This time next week every member of every golf club in GB & Ireland should have a Handicap Index, rather than an Exact Handicap, as we’re moving from CONGU’s Unified System of Handicapping  (CONGU is the Council of National Golf Unions in England, Wales, Scotland & Ireland) to the World Handicap System (WHS).  Having scanned several documents and websites it all seems very complicated, however, the good news is that the computer will work everything out.

I am NOT an expert on handicaps by any stretch of the imagination but I’ve tried to pick out some of the salient points.

 You won’t have an “exact handicap” anymore – instead you’ll have a “handicap index” which is measured to one decimal point.

The WHS will use your best 8 scores selected from your last 20 qualifying rounds since 1st January 2018 to calculate your handicap index.

Your handicap index will be used to calculate your “course handicap” which will vary from course to course.

Your course handicap will then be used to calculate your “playing handicap” which you will use in the same way that you currently use your playing handicap.

Over the past 18 months every course in Ireland has been visited by a team of experts who determined the “slope rating” for each set of tees on every course. The WHS defines “slope rating” as the relative difficulty of a course for bogey golfers (men – 20, women – 24) compared to scratch golfers.  The higher the slope rating, the more difficult the course.  The average slope rating is 113.

Clubs must display the slope ratings for every set of tees and should also display a conversion chart so players can easily calculate their course handicap, however the computer will do this automatically if you are entering a competition.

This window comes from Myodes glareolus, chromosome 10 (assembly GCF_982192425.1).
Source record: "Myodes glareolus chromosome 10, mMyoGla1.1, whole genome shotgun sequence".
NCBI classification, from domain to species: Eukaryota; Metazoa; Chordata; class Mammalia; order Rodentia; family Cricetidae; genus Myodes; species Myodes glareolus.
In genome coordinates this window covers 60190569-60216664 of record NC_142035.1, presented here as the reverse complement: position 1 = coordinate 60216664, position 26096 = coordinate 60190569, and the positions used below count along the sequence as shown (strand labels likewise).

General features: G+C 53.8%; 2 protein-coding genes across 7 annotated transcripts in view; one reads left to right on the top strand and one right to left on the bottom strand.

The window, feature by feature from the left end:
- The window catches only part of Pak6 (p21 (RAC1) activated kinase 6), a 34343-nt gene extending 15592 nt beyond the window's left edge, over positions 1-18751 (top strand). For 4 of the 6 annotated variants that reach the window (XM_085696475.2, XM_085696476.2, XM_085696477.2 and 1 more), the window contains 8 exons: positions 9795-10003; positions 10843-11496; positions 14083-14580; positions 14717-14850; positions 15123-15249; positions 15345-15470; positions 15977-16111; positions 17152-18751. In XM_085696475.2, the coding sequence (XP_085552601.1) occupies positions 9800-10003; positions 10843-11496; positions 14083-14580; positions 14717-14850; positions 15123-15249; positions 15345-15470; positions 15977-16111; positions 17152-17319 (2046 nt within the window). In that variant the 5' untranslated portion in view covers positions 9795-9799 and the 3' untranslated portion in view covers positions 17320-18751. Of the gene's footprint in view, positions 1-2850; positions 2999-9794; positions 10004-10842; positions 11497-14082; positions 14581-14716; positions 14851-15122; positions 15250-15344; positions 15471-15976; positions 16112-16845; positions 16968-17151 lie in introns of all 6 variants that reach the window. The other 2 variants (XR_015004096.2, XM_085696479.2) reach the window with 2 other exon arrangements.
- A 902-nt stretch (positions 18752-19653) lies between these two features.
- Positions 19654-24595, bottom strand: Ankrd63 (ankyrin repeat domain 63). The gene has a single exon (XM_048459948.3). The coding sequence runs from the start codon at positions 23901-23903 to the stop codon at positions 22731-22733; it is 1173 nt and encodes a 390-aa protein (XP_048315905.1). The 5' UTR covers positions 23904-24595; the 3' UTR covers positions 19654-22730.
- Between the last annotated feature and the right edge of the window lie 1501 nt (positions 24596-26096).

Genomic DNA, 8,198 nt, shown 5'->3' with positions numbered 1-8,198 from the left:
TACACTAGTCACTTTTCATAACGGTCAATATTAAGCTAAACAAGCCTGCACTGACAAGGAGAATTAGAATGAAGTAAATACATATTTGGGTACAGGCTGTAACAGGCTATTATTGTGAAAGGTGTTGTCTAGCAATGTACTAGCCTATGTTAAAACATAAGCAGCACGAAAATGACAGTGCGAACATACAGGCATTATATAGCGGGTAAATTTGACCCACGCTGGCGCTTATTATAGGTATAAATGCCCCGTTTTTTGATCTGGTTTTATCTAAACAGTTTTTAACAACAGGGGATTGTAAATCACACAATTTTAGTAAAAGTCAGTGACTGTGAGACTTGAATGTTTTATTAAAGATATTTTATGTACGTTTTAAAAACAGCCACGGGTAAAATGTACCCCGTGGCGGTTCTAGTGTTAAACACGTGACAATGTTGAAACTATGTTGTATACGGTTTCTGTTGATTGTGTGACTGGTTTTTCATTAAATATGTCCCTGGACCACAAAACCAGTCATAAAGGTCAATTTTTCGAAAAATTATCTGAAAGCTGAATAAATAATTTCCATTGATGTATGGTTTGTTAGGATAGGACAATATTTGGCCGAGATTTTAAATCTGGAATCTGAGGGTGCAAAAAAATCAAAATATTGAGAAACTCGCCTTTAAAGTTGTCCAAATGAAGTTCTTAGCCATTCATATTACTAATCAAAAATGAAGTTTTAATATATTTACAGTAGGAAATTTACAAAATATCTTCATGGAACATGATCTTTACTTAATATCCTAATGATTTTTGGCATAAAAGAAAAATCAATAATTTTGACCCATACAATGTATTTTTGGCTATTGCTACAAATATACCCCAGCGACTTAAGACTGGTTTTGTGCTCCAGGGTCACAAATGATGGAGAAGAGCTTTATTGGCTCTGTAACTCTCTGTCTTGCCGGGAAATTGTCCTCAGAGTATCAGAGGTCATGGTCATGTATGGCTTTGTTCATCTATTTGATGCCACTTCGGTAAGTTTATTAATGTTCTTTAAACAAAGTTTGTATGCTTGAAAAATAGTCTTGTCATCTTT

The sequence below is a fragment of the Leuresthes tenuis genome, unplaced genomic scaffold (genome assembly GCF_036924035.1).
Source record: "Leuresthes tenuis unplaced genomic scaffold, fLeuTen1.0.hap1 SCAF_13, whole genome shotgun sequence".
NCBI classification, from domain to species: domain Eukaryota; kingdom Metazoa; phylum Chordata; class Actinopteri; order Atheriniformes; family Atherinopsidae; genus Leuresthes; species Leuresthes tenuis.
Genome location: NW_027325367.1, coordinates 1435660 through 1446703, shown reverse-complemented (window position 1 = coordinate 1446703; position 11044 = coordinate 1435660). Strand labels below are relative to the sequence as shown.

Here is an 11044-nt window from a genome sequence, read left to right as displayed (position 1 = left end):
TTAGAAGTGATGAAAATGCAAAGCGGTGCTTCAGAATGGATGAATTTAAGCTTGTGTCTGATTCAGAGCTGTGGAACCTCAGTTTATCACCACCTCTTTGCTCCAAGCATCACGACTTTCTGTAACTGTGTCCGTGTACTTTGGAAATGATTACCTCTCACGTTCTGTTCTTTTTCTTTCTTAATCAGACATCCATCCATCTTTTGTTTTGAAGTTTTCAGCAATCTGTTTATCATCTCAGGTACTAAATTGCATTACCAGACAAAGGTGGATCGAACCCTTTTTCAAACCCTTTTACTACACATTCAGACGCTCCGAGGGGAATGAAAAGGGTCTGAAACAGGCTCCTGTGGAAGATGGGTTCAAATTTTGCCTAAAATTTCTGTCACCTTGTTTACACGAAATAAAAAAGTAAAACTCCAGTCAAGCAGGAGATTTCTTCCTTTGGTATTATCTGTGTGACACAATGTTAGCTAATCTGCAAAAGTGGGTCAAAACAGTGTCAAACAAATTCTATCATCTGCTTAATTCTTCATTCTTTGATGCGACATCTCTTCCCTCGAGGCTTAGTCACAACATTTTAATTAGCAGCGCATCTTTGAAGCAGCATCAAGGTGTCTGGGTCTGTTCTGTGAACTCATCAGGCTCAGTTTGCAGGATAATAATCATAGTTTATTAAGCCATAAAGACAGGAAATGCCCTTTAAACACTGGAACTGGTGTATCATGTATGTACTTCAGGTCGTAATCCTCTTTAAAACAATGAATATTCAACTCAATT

If you’re interested in numbers, here’s the formula:

handicap index     x     (slope rating  /   113)     =     course handicap

Depending on the format of play, a handicap allowance may be applied to your course index.  The handicap allowance for singles stableford or stroke play is 95%; there are different allowances for singles match play, four ball better ball etc.

An example

A female golfer with a handicap index of 22.1 decides to play in an open stroke competition at Dungannon Golf Club which will be played off the red tees.  The slope rating for the red tees at this club is 126.  What will her playing handicap be?

Her course handicap will be:                22.1       x       (126 / 113)     =   24.6  This is rounded to the nearest integer

Her playing handicap will be                25          x      (95   /  100)     =   23.8   rounded up to 24

She will receive 23 shots.

The WHS requires you to record which tees you used and your course handicap on your score card, as well as the usual information – name, date etc.  You and your marker must sign the card (although currently the marker’s name rather than signature is acceptable under Covid-19 restrictions) and add your CDH numbers for verification purposes.

After your round

You must enter your score into the computer and then the competitions secretary will carry out the usual procedure to produce the list of prize winners.  Up until now the handicap secretary would have printed a list of handicap increases and decreases immediately after every competition, however this will not happen under the WHS.  Instead the computer software will analyse all scores played off the relevant tees that day and perform a “playing conditions calculation” (PCC) to decide if the scores were significantly higher or lower than expected and then a PCC will be applied to your score to reflect the playing conditions on that day. The PCC will be between -1 and +3.  A negative (-) adjustment indicates that the course played more easily than normal and a positive (+) adjustment means that it was more difficult than usual.  It is expected than the PCC will be 0 in most cases.

Your handicap index will be recalculated every day you submit a score, however, since your HI will depend on your best 8 cards of your last 20, it will not necessarily change every time you play.  Handicap lists will not be printed and displayed in golf clubs, since they can change daily, but you will be able to log into the Golf Ireland website to see your HI.  It is hoped that an App will be developed soon so you will be able to access this information easily via your smart phone.

As I said at the start, the good news is that the computer will do all of the calculations.  All you have to do is enter the competition, try to play your best golf, and then enter your score into the computer as soon as you complete your round.

I’ve only covered the basics.  There is lots of information on the Internet however some is very technical.

Click here to see an easy-to-understand “Player Reference Guide”.